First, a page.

How and why do people buy $1 million farm land?

“A lot of land purchases aren’t paid for in cash,” Bau said.

A farmer may be leveraging land they have no debt or low debt on to help pay for the land, Bau said.

Farm land has historically increased in value. There may be drops but Bau said in his area, the value has increased 1 to 2% per year.

Farm land represents a good investment because it holds and increases in value, Davis and Bau said.

Both Bau and Davis said farm land prices should rise in their areas in 2021. Numbers that weren’t available for their 2020 surveys should also show an increase for later in 2020, they said.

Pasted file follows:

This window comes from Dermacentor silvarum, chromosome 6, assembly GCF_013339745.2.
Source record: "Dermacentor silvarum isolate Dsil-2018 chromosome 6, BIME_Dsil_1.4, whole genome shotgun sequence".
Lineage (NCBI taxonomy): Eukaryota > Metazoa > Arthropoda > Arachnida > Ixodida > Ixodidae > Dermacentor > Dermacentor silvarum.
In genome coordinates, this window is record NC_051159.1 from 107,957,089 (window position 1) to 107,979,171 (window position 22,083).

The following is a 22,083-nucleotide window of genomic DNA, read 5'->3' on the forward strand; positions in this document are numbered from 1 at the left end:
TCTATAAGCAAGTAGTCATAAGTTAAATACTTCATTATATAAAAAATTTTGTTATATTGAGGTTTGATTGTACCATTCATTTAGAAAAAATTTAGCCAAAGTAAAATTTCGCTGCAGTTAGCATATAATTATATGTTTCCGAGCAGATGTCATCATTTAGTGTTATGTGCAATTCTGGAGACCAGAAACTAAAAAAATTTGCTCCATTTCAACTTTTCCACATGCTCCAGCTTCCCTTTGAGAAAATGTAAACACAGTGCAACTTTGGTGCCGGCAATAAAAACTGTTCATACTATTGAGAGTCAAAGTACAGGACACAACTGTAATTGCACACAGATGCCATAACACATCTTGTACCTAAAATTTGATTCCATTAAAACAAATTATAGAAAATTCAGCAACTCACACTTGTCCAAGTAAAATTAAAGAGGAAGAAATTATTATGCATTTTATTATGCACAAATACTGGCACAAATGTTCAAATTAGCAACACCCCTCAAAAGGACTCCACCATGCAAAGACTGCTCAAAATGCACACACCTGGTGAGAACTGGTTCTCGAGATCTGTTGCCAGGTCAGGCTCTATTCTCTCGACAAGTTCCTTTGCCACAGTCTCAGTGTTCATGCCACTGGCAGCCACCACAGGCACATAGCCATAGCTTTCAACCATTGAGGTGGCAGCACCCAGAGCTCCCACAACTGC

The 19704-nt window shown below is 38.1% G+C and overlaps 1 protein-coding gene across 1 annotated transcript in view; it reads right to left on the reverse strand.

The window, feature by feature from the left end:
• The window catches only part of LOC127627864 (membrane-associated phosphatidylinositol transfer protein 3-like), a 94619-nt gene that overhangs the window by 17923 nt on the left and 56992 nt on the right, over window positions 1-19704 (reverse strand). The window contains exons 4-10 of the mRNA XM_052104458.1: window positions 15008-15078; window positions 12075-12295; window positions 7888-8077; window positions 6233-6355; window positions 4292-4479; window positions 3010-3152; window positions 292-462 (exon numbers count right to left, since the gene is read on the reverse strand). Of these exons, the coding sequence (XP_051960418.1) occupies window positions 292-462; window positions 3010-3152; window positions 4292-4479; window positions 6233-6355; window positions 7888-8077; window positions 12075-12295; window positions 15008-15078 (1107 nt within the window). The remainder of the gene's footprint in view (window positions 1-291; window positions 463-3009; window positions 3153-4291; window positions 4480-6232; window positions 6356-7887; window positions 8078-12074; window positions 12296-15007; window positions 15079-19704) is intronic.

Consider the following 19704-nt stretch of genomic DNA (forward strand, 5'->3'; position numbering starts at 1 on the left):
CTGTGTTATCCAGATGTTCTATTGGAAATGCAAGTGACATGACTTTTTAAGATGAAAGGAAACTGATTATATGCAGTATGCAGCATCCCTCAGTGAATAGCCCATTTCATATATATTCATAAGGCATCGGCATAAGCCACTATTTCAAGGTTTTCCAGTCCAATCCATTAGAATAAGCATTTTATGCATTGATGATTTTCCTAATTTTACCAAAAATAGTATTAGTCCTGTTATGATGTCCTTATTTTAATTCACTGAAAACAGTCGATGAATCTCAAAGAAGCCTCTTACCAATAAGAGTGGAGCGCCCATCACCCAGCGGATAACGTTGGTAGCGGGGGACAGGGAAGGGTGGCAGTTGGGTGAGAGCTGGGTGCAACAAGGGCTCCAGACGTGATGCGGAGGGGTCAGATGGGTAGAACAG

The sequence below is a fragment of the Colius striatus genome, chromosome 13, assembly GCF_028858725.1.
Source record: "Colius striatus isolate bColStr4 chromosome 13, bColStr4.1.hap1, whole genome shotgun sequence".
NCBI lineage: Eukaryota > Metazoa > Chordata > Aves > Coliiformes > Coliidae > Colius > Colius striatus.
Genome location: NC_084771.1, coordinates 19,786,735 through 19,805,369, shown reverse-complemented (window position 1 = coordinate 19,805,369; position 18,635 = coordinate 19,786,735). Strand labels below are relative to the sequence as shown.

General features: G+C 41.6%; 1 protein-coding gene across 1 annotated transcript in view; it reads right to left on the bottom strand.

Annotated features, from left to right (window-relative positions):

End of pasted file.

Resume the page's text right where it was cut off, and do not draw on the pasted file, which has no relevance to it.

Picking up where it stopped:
“I think the trend right now is probably up. Due the economics of farmers had more income last year, more money on the balance sheet…,” Bau said.

Low margins created by drops in crop prices or increased production cost could be two negative impacts on farm land values, Davis said.

The ISUE report said while 2020 farm land values showed the value was resilient during the pandemic as sales come this year, “…it it is critical to watch for whether the uncertainty posed by the pandemic lead to landowners’ growing interest in selling land, or more stressed sales from financially stressed producers.”